And Manning played like the old Manning, the one who regularly lead late game-winning drives. Sunday night marked the 27th of those in his career, yet only the third since the start of the 2013 season.
"We're sitting on the bench watching the defense and (the 49ers) score. I tell him, 'You gotta put the team on your back, bro, you have to do it, somebody has to do it,'" Beckham said of Manning, who set a franchise record with 41 completions on his way to throwing for 441 yards and three touchdowns. "He stepped up big."
Coughlin said this comeback from Manning is "about as high as you can rank it."
That's called hyperbole.
"Well, there were a couple in the Super Bowl, obviously," Manning said with a laugh. "This one was special just because we hadn't been as good in the two-minute drives as we once were and we should. ... I've got the confidence we could do it, but sometimes you need that reinforcement, you need to do it, you need to have that success and get that attitude, get that feeling.
"It's big for this team. It was a big win today. It was special."
Kaepernick isn't broken.
That was the good news for San Francisco on Sunday night, news that got pushed to the national back burner after the Giants' comeback but will be viewed as a sign of progress within the walls of Niners' facility. The team has been trying to be as patient as possible with Kaepernick in recent weeks, despite performances that might have made some start to wonder whether the next escape hatch in his contract would be useful for the team.
The team's patience was no more evident than when head coach Jim Tomsula was about to lose his mind over Kaepernick's calling a timeout at the end of the third quarter instead of just letting the clock run out. It was a waste of what could have been a useful timeout later. Like a parent trying to go easy on his kid, Tomsula went from rage to a calm look and a "That's all right" in a hurry.
Meanwhile, the team's veteran wide receivers Anquan Boldin and Torrey Smith have been staying patient and remaining supportive both publicly and privately. The gist of what the Niners' players and coaches wanted from Kaepernick is for him to start letting it fly downfield instead of being hesitant in his reads.
Kaepernick did that on Sunday night, after getting comfortable on shorter passes early in the game, and it led to good results.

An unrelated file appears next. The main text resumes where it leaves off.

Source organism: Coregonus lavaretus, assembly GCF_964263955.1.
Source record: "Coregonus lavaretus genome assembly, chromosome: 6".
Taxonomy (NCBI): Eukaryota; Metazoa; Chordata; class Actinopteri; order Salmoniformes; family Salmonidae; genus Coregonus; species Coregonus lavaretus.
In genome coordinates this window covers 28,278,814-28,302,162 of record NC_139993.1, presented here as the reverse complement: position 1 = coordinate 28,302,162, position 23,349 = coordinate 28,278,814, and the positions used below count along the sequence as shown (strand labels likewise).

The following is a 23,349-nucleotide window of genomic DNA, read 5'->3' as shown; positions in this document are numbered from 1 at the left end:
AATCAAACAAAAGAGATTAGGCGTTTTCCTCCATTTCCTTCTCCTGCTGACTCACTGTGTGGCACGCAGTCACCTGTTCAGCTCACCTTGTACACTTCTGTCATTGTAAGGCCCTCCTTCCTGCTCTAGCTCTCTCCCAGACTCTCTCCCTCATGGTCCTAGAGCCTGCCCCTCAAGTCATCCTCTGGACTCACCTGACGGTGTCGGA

There was a deep ball to Smith in the second quarter that drew a holding penalty, a gorgeous ball on a vertical route to Boldin for 37 yards early in the third quarter, another good ball on the next play that could have easily been a touchdown but was slightly overshot, a good read on a hot route early in the fourth quarter and a deep ball to Smith that drew a 28-yard pass-interference penalty to set up a touchdown.
It was by no means a perfect performance and there were times Kaepernick again held the ball instead of taking a shot down the field on a mid-range or deep ball. But it was progress.
"You're able to complete some short stuff and it keeps you confident and you make some more plays," Smith said of the progression of Kaepernick's night. "He did a great job. I said I'm proud of him and we've got to continue to build on that."
"Obviously," Tomsula said, "that was much better."
WATCH THE CLOCK
If there's been one constant criticism of Andy Reid over his career, it's been his clock-management skills, or lack thereof. On Sunday, Reid opened himself to even more second-guessing.
Trailing 17-12, the Chicago Bears were driving against Reid's Kansas City Chiefs and threatening to take the lead with under a minute left. On a first-and-10, Jay Cutler hit Martellus Bennett for a 6-yard gain to the Chiefs' 7-yard line. The play ended with 52 seconds left and the Chiefs had two timeouts left, though Reid opeted not to take one there. With 23 seconds left, Cutler took the next snap and hit Matt Forte for the go-ahead touchdown.
The ensuing kickoff came with 19 seconds remaining, and the Chiefs' desperate attempt at a comeback ended with a 66-yard field-goal attempt from Cairo Santos that wasn't even close.
Had Reid taken a timeout after Bennett's catch, Kansas City would've had 48 seconds to put Santos in better position for his kick. And even worse, Reid still had a timeout left in his pocket at the end of the game.
It's a matter of feel for a coach whether to take a timeout while trying to defend a lead. Nearly all of America was screaming for Bill Belichick to take a timeout in the Super Bowl, but he sensed some chaos on the Seattle Seahawks' sideline, so he decided to let it play out. There's no telling whether the Seahawks would have changed their minds about throwing the ball instead of handing it to Marshawn Lynch if Belichick had called a timeout.